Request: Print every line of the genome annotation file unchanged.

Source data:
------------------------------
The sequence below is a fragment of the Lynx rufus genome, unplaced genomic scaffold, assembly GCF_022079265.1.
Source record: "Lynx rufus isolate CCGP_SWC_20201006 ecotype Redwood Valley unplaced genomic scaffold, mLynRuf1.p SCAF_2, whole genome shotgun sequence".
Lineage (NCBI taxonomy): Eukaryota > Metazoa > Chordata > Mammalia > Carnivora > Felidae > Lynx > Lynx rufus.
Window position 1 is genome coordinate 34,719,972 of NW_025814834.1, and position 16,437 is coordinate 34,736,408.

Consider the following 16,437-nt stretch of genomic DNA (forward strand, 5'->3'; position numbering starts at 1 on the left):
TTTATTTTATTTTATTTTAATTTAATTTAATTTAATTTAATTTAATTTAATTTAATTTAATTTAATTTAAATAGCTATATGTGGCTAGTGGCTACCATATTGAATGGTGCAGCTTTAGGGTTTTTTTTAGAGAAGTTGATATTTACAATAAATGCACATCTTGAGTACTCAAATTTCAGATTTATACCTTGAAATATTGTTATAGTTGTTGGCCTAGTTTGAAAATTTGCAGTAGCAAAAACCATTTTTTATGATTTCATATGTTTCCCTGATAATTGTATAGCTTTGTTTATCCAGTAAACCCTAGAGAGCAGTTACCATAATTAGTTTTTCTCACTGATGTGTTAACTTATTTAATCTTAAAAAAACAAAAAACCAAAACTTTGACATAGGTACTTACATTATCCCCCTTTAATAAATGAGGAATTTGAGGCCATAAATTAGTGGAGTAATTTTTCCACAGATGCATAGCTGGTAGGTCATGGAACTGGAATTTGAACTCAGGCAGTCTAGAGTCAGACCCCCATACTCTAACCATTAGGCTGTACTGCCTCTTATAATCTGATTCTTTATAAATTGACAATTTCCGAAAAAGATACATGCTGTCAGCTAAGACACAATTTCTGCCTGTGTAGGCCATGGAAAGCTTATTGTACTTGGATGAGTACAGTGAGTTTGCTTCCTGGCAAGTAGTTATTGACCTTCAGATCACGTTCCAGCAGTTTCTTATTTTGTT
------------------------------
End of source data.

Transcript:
The sequence below is a fragment of the Lynx rufus genome, unplaced genomic scaffold, assembly GCF_022079265.1.
Source record: "Lynx rufus isolate CCGP_SWC_20201006 ecotype Redwood Valley unplaced genomic scaffold, mLynRuf1.p SCAF_2, whole genome shotgun sequence".
Lineage (NCBI taxonomy): Eukaryota > Metazoa > Chordata > Mammalia > Carnivora > Felidae > Lynx > Lynx rufus.
Window position 1 is genome coordinate 34,719,972 of NW_025814834.1, and position 16,437 is coordinate 34,736,408.

Consider the following 16,437-nt stretch of genomic DNA (forward strand, 5'->3'; position numbering starts at 1 on the left):
TTTATTTTATTTTATTTTAATTTAATTTAATTTAATTTAATTTAATTTAATTTAATTTAATTTAATTTAAATAGCTATATGTGGCTAGTGGCTACCATATTGAATGGTGCAGCTTTAGGGTTTTTTTTAGAGAAGTTGATATTTACAATAAATGCACATCTTGAGTACTCAAATTTCAGATTTATACCTTGAAATATTGTTATAGTTGTTGGCCTAGTTTGAAAATTTGCAGTAGCAAAAACCATTTTTTATGATTTCATATGTTTCCCTGATAATTGTATAGCTTTGTTTATCCAGTAAACCCTAGAGAGCAGTTACCATAATTAGTTTTTCTCACTGATGTGTTAACTTATTTAATCTTAAAAAAACAAAAAACCAAAACTTTGACATAGGTACTTACATTATCCCCCTTTAATAAATGAGGAATTTGAGGCCATAAATTAGTGGAGTAATTTTTCCACAGATGCATAGCTGGTAGGTCATGGAACTGGAATTTGAACTCAGGCAGTCTAGAGTCAGACCCCCATACTCTAACCATTAGGCTGTACTGCCTCTTATAATCTGATTCTTTATAAATTGACAATTTCCGAAAAAGATACATGCTGTCAGCTAAGACACAATTTCTGCCTGTGTAGGCCATGGAAAGCTTATTGTACTTGGATGAGTACAGTGAGTTTGCTTCCTGGCAAGTAGTTATTGACCTTCAGATCACGTTCCAGCAGTTTCTTATTTTGTT